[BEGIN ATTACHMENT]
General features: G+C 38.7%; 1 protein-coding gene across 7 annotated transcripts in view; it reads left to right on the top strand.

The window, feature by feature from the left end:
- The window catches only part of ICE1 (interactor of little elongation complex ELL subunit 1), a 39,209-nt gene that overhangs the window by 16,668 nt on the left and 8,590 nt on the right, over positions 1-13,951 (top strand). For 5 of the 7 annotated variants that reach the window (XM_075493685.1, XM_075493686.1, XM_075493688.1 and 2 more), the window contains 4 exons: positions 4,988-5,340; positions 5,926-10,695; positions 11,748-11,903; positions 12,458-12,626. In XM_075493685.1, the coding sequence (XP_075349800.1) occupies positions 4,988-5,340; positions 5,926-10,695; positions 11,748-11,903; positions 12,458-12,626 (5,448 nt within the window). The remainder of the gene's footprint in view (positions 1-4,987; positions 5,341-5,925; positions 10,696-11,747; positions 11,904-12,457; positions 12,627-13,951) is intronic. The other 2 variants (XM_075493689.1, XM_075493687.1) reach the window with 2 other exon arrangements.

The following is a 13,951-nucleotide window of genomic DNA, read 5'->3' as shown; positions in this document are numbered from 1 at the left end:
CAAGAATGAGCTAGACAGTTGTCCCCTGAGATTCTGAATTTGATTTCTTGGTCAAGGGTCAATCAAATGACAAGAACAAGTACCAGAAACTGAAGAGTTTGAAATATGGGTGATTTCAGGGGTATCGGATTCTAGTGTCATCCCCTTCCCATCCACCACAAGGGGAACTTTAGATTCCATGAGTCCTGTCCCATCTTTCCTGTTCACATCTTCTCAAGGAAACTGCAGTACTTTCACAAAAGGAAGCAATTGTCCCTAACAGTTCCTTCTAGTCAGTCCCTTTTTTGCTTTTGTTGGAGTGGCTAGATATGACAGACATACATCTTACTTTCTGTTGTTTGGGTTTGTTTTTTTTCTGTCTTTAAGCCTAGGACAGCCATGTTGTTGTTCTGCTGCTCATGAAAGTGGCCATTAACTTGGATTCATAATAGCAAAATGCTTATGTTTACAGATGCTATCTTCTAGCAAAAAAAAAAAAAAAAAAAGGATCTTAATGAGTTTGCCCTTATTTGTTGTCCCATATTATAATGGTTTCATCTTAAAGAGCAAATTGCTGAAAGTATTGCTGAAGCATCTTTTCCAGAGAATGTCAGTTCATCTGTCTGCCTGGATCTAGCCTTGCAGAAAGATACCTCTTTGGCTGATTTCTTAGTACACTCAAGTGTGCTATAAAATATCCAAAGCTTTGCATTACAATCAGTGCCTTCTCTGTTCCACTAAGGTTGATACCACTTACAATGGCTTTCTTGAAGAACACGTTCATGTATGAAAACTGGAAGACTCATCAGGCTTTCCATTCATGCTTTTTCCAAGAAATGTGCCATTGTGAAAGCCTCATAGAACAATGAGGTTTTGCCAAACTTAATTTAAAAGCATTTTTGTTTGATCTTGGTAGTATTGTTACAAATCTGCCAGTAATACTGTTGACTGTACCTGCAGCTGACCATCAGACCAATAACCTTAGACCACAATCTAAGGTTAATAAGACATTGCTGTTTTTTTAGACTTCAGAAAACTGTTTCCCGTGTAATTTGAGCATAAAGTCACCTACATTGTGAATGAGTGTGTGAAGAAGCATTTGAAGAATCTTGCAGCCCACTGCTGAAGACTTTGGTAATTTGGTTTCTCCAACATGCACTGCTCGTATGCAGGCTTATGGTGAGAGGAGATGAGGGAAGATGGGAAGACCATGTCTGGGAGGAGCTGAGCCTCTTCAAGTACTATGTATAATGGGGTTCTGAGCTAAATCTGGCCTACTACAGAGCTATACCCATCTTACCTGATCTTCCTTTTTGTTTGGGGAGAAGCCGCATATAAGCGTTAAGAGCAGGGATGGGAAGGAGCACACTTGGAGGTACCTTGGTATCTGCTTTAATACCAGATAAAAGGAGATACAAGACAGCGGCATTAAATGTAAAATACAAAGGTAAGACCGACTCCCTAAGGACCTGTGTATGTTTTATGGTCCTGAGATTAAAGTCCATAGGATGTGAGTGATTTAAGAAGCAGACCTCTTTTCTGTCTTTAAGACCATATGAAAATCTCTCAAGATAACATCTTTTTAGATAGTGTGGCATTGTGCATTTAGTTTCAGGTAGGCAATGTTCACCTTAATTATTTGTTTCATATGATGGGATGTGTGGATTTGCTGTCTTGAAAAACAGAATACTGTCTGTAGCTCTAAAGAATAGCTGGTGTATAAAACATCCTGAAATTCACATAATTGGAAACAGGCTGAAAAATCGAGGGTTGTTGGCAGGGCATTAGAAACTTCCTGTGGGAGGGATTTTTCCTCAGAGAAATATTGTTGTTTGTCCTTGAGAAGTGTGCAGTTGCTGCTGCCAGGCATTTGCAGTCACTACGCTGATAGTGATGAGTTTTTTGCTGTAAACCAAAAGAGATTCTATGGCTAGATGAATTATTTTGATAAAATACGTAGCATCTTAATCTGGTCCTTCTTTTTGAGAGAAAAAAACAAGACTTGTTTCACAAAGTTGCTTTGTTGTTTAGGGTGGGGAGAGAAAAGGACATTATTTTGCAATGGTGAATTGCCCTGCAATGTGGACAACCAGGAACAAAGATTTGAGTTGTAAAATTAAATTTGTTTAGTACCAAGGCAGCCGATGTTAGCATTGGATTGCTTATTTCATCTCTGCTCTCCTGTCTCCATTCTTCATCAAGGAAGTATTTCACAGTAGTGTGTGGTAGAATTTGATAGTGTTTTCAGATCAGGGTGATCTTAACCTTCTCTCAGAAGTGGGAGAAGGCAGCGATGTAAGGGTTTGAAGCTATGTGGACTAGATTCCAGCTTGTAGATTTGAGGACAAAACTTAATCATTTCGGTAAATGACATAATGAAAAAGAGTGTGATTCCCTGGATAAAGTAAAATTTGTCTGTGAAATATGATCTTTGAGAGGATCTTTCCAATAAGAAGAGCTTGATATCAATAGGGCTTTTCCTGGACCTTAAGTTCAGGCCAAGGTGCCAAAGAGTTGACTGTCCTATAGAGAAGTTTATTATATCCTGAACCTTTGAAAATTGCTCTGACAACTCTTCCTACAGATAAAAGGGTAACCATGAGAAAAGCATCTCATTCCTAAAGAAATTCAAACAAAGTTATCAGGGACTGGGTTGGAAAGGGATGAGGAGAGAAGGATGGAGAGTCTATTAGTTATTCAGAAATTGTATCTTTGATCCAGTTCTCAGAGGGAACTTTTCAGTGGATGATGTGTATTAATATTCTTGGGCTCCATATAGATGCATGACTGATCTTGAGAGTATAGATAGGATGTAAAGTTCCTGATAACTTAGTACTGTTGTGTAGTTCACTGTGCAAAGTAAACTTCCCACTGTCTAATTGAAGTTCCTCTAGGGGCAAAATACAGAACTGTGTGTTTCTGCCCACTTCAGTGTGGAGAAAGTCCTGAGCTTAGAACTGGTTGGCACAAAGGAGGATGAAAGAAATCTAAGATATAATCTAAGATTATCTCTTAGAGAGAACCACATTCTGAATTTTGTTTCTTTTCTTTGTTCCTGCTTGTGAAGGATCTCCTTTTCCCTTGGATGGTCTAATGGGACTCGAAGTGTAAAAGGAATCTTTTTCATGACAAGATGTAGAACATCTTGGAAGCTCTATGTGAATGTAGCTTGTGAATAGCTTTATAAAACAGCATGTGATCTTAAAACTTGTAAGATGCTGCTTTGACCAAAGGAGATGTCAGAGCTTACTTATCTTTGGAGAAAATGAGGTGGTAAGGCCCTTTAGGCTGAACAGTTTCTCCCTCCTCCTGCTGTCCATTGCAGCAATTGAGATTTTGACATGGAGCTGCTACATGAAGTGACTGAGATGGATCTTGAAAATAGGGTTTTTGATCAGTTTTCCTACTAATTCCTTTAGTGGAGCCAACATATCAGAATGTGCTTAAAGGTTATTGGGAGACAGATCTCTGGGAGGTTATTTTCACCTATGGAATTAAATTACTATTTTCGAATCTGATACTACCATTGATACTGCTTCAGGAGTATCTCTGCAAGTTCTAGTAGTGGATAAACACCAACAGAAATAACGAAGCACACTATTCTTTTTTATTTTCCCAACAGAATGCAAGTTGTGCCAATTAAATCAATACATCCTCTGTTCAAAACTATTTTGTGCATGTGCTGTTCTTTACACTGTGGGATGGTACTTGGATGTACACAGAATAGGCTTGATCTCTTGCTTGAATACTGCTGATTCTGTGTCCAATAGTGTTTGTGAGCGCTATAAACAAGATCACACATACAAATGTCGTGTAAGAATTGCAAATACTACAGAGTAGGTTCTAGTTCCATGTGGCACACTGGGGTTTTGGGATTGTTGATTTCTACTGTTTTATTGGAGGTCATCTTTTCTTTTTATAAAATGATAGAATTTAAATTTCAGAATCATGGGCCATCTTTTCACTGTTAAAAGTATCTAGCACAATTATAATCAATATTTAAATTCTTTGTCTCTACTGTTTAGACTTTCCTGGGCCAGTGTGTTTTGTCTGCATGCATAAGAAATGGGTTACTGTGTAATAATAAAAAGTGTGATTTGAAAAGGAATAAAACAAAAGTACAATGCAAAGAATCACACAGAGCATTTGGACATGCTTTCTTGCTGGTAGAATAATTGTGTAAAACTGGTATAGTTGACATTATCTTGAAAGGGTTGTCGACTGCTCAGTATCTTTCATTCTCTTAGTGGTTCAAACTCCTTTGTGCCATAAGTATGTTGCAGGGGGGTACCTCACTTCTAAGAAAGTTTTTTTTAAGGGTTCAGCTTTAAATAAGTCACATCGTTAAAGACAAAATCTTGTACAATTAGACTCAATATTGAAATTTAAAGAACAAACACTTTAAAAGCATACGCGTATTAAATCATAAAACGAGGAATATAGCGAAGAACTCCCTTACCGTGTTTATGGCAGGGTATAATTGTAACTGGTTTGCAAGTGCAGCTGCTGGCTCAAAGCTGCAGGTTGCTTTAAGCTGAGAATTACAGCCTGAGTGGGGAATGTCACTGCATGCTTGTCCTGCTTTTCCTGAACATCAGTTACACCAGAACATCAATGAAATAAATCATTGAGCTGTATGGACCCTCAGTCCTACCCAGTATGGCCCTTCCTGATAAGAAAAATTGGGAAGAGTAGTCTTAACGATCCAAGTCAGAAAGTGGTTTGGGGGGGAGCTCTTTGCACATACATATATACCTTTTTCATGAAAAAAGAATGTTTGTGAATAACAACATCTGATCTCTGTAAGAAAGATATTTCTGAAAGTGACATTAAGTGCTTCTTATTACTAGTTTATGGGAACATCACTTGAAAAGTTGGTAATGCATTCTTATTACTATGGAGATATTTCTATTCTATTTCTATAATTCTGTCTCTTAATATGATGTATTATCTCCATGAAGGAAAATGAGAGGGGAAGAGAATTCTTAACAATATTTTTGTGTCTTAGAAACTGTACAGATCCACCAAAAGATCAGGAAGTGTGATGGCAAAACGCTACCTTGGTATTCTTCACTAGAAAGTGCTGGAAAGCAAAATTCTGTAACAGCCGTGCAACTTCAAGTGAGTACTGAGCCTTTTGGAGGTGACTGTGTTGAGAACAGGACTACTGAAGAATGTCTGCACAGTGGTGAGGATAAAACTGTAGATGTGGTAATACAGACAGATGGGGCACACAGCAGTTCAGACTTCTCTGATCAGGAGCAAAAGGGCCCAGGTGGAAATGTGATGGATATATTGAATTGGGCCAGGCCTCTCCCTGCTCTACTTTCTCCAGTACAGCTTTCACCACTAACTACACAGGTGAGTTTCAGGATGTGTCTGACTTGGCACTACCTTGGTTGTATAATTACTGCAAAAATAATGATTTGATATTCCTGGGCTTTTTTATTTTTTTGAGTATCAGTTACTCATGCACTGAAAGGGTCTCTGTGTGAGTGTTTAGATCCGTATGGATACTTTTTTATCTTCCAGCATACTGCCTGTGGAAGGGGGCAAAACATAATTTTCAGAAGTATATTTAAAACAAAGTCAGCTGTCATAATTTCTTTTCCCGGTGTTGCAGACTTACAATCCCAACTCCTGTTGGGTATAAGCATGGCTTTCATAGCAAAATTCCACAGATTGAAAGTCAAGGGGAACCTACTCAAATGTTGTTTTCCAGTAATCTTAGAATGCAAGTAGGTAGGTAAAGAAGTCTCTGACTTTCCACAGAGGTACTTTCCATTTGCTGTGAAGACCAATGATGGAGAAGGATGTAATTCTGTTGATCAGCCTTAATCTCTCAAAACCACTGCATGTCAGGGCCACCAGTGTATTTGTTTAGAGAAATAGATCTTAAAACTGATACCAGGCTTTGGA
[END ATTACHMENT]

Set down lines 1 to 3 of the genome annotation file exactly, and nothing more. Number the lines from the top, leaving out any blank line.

General features: G+C 38.7%; 1 protein-coding gene across 7 annotated transcripts in view; it reads left to right on the top strand.

The window, feature by feature from the left end:
- The window catches only part of ICE1 (interactor of little elongation complex ELL subunit 1), a 39,209-nt gene that overhangs the window by 16,668 nt on the left and 8,590 nt on the right, over positions 1-13,951 (top strand). For 5 of the 7 annotated variants that reach the window (XM_075493685.1, XM_075493686.1, XM_075493688.1 and 2 more), the window contains 4 exons: positions 4,988-5,340; positions 5,926-10,695; positions 11,748-11,903; positions 12,458-12,626. In XM_075493685.1, the coding sequence (XP_075349800.1) occupies positions 4,988-5,340; positions 5,926-10,695; positions 11,748-11,903; positions 12,458-12,626 (5,448 nt within the window). The remainder of the gene's footprint in view (positions 1-4,987; positions 5,341-5,925; positions 10,696-11,747; positions 11,904-12,457; positions 12,627-13,951) is intronic. The other 2 variants (XM_075493689.1, XM_075493687.1) reach the window with 2 other exon arrangements.